The Ontario Curriculum, Grades 1–8: Mathematics, 2020

Grade 1 Coding Specific Expectations

*New Skill = Sequential Events


C3.1 solve problems and create computational representations of mathematical situations by writing and executing code, including code that involves sequential events

  • In coding, a sequential set of instructions is executed in order.

C3.2 read and alter existing code, including code that involves sequential events, and describe how changes to the code affect the outcomes

  • Changing the sequence of instructions in code may produce the same outcome as the original sequence, but it may also produce a different outcome. It is important for students to understand when the order matters.


Grade 2 Coding Specific Expectations

*New Skill = Concurrent Events


C3.1 solve problems and create computational representations of mathematical situations by writing and executing code, including code that involves sequential and concurrent events

  • In coding, a sequential set of instructions is executed based on the order of instructions given (e.g., a pixelated image stops its motion and then changes colours).

  • Concurrent events are when multiple things are occurring at the same time (e.g., a pixelated image is changing its colours while moving).

  • Sometimes concurrent programs need to use time delays or wait blocks. For example, to ensure that two pixelated images do not collide on the screen, or, similarly that robots do not collide in real life, one may need to pause while the other passes.

  • Some sequential events can be executed concurrently if they are independent of each other (e.g., two pixelated images are moving across the screen at the same time).

C3.2 read and alter existing code, including code that involves sequential and concurrent events, and describe how changes to the code affect the outcomes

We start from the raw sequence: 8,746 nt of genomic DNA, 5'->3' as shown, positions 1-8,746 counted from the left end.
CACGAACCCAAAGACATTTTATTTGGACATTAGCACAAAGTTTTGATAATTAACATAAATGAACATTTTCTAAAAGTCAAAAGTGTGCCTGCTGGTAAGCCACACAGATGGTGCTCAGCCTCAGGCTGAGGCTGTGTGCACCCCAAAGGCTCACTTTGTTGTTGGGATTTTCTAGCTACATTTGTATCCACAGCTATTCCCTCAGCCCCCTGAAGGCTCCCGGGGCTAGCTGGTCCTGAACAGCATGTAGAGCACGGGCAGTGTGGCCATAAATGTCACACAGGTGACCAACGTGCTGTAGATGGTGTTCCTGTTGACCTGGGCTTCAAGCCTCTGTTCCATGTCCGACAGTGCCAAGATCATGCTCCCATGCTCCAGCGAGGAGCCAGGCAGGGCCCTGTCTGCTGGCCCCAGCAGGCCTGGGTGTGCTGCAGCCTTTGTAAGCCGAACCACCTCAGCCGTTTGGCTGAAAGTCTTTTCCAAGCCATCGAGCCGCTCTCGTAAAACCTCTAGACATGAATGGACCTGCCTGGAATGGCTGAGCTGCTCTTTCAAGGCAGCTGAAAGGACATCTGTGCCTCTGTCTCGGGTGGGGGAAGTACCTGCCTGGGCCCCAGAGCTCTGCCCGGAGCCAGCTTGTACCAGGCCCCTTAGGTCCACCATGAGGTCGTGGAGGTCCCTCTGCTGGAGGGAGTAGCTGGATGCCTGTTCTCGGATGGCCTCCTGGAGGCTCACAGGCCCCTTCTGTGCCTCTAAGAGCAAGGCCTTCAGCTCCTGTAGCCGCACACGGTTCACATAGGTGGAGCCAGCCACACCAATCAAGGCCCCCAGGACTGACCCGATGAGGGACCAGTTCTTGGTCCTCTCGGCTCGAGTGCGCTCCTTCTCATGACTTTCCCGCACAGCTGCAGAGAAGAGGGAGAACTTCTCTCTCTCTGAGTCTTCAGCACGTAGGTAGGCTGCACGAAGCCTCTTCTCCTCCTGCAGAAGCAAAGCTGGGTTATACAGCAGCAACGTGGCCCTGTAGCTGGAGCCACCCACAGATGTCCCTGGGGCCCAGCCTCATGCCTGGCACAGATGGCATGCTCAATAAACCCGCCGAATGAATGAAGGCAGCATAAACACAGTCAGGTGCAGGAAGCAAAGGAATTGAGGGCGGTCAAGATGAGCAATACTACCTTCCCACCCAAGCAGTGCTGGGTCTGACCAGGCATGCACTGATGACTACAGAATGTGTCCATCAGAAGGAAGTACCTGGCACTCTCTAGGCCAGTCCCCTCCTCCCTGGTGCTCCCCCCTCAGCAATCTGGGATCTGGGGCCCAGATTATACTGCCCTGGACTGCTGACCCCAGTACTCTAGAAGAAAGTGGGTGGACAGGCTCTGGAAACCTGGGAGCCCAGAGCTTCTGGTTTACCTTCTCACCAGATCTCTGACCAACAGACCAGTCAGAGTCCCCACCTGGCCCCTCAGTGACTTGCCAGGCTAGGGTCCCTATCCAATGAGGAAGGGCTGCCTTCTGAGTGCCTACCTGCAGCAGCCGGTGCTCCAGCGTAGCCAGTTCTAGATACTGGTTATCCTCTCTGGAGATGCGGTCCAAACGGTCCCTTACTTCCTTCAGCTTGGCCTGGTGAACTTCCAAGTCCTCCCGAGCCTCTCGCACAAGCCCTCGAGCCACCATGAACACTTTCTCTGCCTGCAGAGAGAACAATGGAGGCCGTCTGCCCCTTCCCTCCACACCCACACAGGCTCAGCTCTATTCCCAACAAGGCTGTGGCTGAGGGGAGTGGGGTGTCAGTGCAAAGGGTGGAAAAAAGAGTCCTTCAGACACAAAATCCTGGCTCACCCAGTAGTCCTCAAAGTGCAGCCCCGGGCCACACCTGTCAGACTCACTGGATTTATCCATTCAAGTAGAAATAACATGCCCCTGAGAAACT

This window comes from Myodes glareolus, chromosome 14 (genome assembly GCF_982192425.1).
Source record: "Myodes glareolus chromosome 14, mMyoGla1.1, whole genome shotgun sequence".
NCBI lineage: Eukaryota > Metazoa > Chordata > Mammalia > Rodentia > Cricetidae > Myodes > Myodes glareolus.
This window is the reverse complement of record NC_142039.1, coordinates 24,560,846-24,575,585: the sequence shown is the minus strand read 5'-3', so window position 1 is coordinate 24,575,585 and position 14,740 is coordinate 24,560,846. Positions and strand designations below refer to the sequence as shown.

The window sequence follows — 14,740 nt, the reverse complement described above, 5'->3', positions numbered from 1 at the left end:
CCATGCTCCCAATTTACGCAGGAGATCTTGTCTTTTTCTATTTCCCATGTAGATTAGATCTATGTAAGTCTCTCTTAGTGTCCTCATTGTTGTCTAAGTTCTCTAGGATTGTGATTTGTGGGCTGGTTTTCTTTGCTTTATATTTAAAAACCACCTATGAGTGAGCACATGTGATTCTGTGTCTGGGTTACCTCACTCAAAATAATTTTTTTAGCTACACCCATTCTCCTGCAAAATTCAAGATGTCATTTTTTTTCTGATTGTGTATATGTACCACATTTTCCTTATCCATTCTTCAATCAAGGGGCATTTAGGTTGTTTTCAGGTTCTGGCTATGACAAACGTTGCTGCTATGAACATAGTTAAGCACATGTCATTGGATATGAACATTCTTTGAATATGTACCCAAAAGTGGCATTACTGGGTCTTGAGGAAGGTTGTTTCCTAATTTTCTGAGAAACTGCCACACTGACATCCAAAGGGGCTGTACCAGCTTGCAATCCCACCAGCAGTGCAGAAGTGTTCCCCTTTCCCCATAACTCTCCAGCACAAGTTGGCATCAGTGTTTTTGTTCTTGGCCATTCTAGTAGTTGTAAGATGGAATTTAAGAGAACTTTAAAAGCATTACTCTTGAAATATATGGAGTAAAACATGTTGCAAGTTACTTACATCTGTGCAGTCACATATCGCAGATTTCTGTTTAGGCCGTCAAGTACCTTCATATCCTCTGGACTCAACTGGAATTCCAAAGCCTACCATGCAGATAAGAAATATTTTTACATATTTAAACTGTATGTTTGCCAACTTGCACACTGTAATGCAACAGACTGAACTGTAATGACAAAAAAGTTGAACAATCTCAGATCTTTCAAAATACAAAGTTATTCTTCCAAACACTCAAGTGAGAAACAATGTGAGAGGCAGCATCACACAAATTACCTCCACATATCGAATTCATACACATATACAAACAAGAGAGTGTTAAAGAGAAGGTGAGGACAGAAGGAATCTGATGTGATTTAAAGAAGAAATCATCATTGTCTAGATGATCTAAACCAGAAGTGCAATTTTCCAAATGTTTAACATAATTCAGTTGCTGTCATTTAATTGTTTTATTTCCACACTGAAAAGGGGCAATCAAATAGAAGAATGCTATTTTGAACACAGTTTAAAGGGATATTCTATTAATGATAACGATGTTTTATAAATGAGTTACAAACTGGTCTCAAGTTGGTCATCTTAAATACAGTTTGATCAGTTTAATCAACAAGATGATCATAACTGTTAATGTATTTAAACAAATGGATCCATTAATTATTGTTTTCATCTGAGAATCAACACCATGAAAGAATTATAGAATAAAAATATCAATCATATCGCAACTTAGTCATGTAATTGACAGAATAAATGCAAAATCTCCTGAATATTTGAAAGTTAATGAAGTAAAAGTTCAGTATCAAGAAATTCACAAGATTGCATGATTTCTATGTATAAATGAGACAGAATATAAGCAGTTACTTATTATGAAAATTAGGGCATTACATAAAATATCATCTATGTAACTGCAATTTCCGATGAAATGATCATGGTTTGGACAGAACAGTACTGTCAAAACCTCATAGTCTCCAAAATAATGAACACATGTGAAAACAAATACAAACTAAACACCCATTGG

• Code can be altered to develop students’ understanding of mathematical concepts, and to ensure that the code is generating the expected outcome.

  • Changing the sequence of instructions in code can sometimes produce the same outcome and can sometimes produce a different outcome.

  • Predicting the outcome of code allows students to visualize the movement of an object in space or imagine the output of specific lines of code. This is a valuable skill when debugging and problem solving.

  • When predicting the outcomes of programs involving time delays or wait blocks, it is important to confirm that the action is actually possible; for example, one agent pauses to allow another agent to pass when both are trying to occupy the same location at the same time.


Grade 3 Coding Specific Expectations

*New Skill = Repeating Events


C3.1 solve problems and create computational representations of mathematical situations by writing and executing code, including code that involves sequential, concurrent, and repeating events

  • Loops make code more readable and reduce the number of instructions that need to be written. Loops can also help to emphasize the repetitive properties of some mathematical tasks and concepts.

  • Using loops helps students organize their code and provides a foundation for considering efficiencies in program solutions.

C3.2 read and alter existing code, including code that involves sequential, concurrent, and repeating events, and describe how changes to the code affect the outcomes

  • Code can be altered to develop students’ understanding of mathematical concepts, and to ensure that the code is generating the expected outcome.

  • Altering code to use loops can simplify instructions while generating the same outcome.

  • The placement of a loop in the code can affect the outcome.

  • Changing the sequence of instructions in code can sometimes produce the same outcome and can sometimes produce a different outcome.

Grade 4 Coding Specific Expectations

*New Skill = Nested Events


C3.1 solve problems and create computational representations of mathematical situations by writing and executing code, including code that involves sequential, concurrent, repeating, and nested events